Tag Archives: Writing

Vanishing Breed: World’s Last Typewriter Factory Closes its Doors

Hold on to your ribbons and keys: The world’s last typewriter factory, located in Mumbai, India, is closing its doors. As late as 2009, the factory, Godrej and Boyce, was still rolling out 10-12, 000 machines a year (down from 50,000 a year in the 90s). But the ubiquitous computer just proved too much for it.

The concept of impressing ink-coated letters onto paper may date to a 1714 English patent held by Henry Mill. The first working typewriter was said to have been built in 1808 by Italian Pellegrino Turri. Our current typewriters (and computer keyboards) owe the most debt to the Sholes & Glidden Type Writer, produced in New York, beginning in 1873, from gunmakers E. Remington & Sons. Some of you may still have Remington manual typewriters.

Sholes, a newspaperman from Wisconsin, created the QWERTY keyboard that we still use today. The first one made only capital letters. There is more early typewriter history on this excellent site. This is another great site featuring lots of pictures and information about different models of early typewriters, from American Visible to World.

U.S. typewriter production was dominated by just four brands — Underwood, Royal, Remington and Smith-Corona — from the 1920s until they stopped production. Remington, then Remington-Rand, moved production to Europe in 1961. The last Smith-Corona and Royal typewriters came out in the 1970s. Underwood merged with Olivetti in 1963 and began diversifying. The last Olivetti portable typewriter was produced in Spain in the 1980s.

Though I typed a “novel” on a manual typewriter in 6th grade ( a tome in which terrible fates befell the fictional denizens of an elementary school, truth be told), and learned manual typing from typing teacher Stella Staley to prepare for high school, for most of high school I typed papers on a series of lovely IBM Selectrics. These were probably the slightly outdated castoffs from my parents’ ad agency office, but still — they were quite sleek, in lovely colors (robins egg blue or gunmetal gray), and they had fascinating metal balls that spun around to find the designated letter. Best? You could change the font by changing out the ball. (I also remember the change-over from white-out to type-out correction paper.) It turns out IBMs had been somewhat stylish (and electric) since the 1930s.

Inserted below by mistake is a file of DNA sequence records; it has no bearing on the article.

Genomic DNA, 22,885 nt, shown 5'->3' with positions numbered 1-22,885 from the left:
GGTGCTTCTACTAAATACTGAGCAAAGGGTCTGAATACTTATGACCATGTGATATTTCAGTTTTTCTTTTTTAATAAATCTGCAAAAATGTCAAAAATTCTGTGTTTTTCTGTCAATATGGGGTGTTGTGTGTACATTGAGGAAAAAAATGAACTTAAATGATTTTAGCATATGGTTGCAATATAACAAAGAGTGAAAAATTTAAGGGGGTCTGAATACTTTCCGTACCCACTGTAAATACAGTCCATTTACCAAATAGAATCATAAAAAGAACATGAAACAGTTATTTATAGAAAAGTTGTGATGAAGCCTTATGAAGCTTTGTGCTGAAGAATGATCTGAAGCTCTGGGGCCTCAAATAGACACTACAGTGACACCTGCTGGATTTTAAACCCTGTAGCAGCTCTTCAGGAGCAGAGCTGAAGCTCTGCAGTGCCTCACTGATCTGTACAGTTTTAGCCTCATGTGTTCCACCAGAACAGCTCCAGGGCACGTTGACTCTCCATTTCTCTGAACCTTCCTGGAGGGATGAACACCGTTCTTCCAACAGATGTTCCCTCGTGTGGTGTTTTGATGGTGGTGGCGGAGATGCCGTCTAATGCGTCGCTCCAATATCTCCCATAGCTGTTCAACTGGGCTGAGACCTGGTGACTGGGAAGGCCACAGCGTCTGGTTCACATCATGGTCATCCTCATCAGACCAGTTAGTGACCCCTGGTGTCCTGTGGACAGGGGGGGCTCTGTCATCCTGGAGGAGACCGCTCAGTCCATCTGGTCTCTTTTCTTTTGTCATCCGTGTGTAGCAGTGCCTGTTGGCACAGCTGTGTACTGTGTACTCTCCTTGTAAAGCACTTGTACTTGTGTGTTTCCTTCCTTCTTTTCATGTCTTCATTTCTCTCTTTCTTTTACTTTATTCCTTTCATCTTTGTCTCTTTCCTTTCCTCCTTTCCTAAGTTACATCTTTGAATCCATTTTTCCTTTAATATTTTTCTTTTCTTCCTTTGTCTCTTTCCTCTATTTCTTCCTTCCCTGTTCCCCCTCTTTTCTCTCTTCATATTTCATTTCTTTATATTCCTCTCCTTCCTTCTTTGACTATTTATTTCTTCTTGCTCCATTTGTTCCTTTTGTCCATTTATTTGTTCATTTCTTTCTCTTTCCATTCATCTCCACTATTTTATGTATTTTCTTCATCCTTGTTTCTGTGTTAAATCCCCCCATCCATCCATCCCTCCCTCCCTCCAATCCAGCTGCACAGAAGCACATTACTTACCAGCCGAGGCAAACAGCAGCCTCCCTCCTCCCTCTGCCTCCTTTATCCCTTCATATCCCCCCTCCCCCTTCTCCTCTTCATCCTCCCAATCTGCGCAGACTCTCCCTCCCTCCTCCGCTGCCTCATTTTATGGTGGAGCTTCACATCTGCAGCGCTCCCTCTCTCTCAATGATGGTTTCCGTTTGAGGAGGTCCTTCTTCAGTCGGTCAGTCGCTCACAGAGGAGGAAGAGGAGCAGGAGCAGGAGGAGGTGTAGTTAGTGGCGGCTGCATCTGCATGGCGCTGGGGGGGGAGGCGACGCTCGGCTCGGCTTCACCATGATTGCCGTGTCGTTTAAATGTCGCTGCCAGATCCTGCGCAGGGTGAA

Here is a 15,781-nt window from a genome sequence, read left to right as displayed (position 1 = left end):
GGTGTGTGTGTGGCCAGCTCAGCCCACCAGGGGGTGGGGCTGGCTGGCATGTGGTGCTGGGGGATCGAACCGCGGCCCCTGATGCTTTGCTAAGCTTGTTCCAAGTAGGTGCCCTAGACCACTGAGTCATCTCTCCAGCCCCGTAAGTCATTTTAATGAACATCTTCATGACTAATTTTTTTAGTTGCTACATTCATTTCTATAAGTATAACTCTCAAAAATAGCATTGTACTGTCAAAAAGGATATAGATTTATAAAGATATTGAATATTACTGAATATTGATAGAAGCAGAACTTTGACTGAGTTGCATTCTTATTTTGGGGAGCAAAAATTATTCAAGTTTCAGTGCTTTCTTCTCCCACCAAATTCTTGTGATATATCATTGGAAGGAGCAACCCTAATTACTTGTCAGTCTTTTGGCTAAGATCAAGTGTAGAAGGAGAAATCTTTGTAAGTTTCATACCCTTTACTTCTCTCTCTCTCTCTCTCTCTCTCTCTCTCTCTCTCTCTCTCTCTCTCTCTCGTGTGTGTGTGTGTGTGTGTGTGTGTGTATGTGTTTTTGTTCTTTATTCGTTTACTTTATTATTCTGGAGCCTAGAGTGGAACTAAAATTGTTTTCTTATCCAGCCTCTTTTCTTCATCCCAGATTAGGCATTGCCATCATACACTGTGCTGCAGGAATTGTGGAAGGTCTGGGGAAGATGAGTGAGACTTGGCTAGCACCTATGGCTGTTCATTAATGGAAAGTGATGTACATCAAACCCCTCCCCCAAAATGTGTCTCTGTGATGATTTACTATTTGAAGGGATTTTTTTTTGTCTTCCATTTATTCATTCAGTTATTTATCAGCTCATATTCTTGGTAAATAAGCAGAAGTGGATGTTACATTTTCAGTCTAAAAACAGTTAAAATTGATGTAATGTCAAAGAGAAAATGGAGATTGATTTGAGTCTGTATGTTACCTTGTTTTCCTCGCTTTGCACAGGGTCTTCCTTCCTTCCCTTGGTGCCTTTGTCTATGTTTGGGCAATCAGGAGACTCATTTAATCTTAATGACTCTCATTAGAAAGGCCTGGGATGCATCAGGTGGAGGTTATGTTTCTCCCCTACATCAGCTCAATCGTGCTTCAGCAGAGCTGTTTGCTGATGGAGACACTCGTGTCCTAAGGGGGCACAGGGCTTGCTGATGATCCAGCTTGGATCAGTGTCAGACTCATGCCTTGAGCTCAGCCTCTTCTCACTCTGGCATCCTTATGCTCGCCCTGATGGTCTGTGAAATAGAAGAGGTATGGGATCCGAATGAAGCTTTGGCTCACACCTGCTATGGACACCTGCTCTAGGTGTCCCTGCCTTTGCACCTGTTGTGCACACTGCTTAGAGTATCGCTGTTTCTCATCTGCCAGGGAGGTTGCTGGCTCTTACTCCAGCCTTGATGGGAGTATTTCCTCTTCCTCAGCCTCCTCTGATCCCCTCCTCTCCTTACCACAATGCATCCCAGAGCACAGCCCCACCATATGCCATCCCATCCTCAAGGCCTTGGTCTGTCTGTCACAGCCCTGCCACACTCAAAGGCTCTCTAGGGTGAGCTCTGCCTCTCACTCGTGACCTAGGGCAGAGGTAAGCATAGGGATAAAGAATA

Now, of course, there is a collectors’ market for typewriter ribbons and other accessories, not to mention the typewriters themselves. And while news of this last typewriter rolling off the factory belt may hit some of us with an odd sense of surprise and nostalgia, I note that the same keyboard from almost 150 years ago is still with us, and that some people (even in high schools today) continue to say “typing” rather than the duller-sounding “keyboarding” or, God forbid, “word processing”.

This wistful change brings both and “end of an era” feeling and the notion that I personally can’t imagine how long-form writers ever typed complete novels without the luxury of inserting, deleting, copying and pasting at will — even if I once tried it myself.

Be sure to see: The typewriter dance number.

This just in: Some typewriters are apparently still being made, in the U.S., for the prison market. So, perhaps more accurately, the world’s second to last typewriter factory closed its doors.